A Christmas Resolution, while frankly not very Christmasy, was a fun and interesting book to read. I enjoyed the author’s writing, and liked the characters I was supposed to like and disliked those I was supposed to dislike. She presents a strong and realistic picture of Victorian England, and the roles of men and women.

I recommend the book as a merry Christmas read.

Here is a link to the book.

Friday Book Whimsy: Shepherds Abiding

Shepherds Abiding

My favorite Christmas book – one I read every year – is Shepherds Abiding, a Mitford novel by Jan Karon.

The theme is familiar – what is really important about Christmas? Our favorite priest, Father Tim, brings about Christmas joy to all of those he meets throughout the season in the delightful town of Mitford. As for himself, he – who always considers himself a man of thought and not a man who works with his hands, takes on the challenge of bringing back to life a terribly neglected and badly damaged Nativity set to give to his wife for Christmas. There is a delightful “Gift of the Magi” twist to the story that I won’t give away. Shepherds Abiding gives dedicated readers a deeper look at some of the Mitford family. It also gives the reader a sense of what Christmas is like in a small town.

I read this novel every Christmas as part of my effort to remember what the holiday season is really all about.

Friday Book Whimsy: Troubled Blood

Cormoran Strike is one of my favorite fictional detectives, because he seems very genuine and realistic. Strike is the protagonist in Richard Galbraith’s gritty London mystery series. Galbraith, of course, is a pen name for renown author J.K. Rowlings of Harry Potter fame. The Strike series, of which Troubled Blood is number five, is a very different sort of book, featuring no wizards or fantasy. Instead, Strike approaches his life with a grim determination, and his life isn’t always easy.

He is the illegitimate son of a famous rock star who paid no attention to Strike until he became a minor celebrity for his detective work. He served in the military in the Middle East, and lost part of a leg in the process. He faces the pain involved in his prothesis every day.

In Troubled Blood, Strike is visiting his dying aunt in Cornwall when he is approached by a young woman who asks him to find her mother. Strike is intrigued when he learns that the mother — Margot Bamborough — has been missing for 40 years, and was thought to have been murdered by a serial killer. It is Strike’s first cold case, and he and his assistant Robin tackle it head on.

It isn’t easy, because the police detective who first had the case had literally lost his mind while trying to find Bamborough. The files make little sense. But using Sherlock Holmsian skills by both Cormoran and Robin, they come closer than anyone ever has.

The author presents Robin as a true partner to Cormoran, matching him in prowness and intuition. There is a lingering love interest in one another that is intriguing rather than distracting. It will be fun to see how Galbraith carries this forward.

I enjoyed this book so very much. It’s lengthy and meaty and fairly disturbing. But it was one of my favorite detective stories this year.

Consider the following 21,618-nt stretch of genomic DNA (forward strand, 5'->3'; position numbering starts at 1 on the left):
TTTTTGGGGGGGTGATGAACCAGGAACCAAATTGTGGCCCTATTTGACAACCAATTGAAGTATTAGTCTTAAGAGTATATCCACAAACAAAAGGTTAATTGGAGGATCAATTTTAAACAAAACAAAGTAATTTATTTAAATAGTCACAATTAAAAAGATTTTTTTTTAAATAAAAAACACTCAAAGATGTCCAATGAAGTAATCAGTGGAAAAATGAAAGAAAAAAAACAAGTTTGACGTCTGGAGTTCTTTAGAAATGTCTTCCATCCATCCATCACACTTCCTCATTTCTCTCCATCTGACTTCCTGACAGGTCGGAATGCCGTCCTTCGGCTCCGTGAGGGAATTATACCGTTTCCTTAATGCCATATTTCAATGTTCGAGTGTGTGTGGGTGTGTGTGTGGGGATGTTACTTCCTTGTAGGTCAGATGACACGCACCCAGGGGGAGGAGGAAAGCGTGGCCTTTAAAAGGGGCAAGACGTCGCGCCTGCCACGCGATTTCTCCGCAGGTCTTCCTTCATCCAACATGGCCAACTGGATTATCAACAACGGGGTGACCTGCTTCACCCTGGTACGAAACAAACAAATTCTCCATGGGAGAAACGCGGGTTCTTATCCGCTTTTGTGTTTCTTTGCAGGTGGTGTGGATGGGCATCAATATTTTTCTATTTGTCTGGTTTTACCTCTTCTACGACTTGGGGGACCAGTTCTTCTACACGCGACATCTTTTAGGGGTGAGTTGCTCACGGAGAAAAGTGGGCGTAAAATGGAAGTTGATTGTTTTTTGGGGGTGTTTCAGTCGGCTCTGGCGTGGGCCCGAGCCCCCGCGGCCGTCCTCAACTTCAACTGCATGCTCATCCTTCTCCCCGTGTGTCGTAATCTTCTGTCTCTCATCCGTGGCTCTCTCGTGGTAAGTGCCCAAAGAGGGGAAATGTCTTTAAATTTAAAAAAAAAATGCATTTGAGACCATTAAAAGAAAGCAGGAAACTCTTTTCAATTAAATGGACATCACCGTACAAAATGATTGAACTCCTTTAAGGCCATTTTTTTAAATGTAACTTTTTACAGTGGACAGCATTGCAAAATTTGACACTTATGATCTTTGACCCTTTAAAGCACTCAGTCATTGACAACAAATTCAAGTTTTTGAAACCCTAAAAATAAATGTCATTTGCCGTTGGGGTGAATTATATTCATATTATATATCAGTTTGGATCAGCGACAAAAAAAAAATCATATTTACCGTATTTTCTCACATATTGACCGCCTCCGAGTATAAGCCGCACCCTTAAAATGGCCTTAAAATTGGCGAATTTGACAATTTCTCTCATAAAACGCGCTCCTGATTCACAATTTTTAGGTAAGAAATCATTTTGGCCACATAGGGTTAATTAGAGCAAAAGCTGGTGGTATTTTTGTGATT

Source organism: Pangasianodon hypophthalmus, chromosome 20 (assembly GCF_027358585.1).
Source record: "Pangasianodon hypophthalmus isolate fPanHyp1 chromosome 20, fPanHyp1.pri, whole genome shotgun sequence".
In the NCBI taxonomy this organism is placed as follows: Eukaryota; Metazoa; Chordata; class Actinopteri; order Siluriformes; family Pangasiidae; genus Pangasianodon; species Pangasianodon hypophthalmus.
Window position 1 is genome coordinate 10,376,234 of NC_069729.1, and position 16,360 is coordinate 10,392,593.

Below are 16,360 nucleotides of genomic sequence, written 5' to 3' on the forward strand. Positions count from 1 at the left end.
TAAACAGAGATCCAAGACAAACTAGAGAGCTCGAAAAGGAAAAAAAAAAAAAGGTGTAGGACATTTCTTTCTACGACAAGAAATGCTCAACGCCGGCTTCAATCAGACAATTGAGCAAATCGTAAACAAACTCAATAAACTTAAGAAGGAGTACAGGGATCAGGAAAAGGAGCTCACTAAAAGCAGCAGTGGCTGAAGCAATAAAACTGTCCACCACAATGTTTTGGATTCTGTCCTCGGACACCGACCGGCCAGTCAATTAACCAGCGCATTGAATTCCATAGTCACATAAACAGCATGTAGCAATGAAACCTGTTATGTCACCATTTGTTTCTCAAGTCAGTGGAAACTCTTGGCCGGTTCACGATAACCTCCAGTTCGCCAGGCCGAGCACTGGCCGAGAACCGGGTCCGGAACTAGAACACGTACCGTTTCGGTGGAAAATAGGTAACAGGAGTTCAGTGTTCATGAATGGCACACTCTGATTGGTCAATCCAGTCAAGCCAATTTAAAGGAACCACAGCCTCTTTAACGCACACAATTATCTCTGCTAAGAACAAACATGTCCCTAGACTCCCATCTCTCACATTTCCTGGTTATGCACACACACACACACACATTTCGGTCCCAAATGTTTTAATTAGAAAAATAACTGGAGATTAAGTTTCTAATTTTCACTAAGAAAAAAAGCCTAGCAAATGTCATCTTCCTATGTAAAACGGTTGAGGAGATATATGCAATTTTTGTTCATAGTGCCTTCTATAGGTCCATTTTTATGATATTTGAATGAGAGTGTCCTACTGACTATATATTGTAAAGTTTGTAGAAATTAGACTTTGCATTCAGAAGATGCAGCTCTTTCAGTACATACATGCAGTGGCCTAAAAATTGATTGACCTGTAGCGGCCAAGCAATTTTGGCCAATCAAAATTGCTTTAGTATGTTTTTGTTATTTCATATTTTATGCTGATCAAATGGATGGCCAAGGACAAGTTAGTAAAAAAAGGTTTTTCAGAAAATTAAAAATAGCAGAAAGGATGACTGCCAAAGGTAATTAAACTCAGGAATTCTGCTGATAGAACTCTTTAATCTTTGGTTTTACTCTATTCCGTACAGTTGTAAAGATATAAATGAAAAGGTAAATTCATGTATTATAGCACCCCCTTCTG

Here is a link to the book.

Friday Book Whimsy: The Thursday Murder Club

For many years, my mother-in-law lived in a retirement community. She immediately made four friends, who became like family to her. The five of them did everything together. They ate together, they attended classes together, they took the bus to movies and the library, all together. They were buddies.

At one point, I got what I thought was a brilliant idea. I should write a mystery novel featuring characters based on these five women. There would be a murder of someone connected to the community, and someone of whom they were very fond would be accused of the murder. These five women would get together and solve the mystery of the real killer.

Needless to say, I never quite got around to writing that novel, but author British author Richard Osman did. His characters are, of course, somewhat different, but the notion is the same. My bad, because it worked extremely well.

The Thursday Murder Club features four elderly residents — Ibraiham, Ron, Elizabeth, and Joyce. The four become friends when they form a ad hoc organization they call The Thursday Murder Club. They meet weekly to discuss cases that the police have never solved, and are surprisingly adept.

And then, someone connected to their retirement community is murdered. Finally they have a current and active case on which to work. The four are each extremely smart in their own way. One has tech experience. One has police experience. Having met one of the police officers involved in the case when she made a safety presentation to the retirement community, they convince her to share information.

And then another community-connected individual is murdered, and these four are ON IT. In between wine parties and romantic liaisons, these four solve the murder mystery.

The Thursday Murder Club is cleverly written. Best of all, there are very few elderly stereotypes. In fact, there are few stereotypes at all, except perhaps for some of the bad guys. But the detectives are all active and funny and astute, each in their own way. And the lead detective — a middle aged man — is paunchy and balding and wholly unlike most featured detectives, at least in American fiction.

Suffice it to say, this was a wonderful book to read at a time when things are so serious. And DANG, why did I let Osman beat me to the punch (and do a much better job). Thankfully, it looks to be a series.

Here is a link to the book.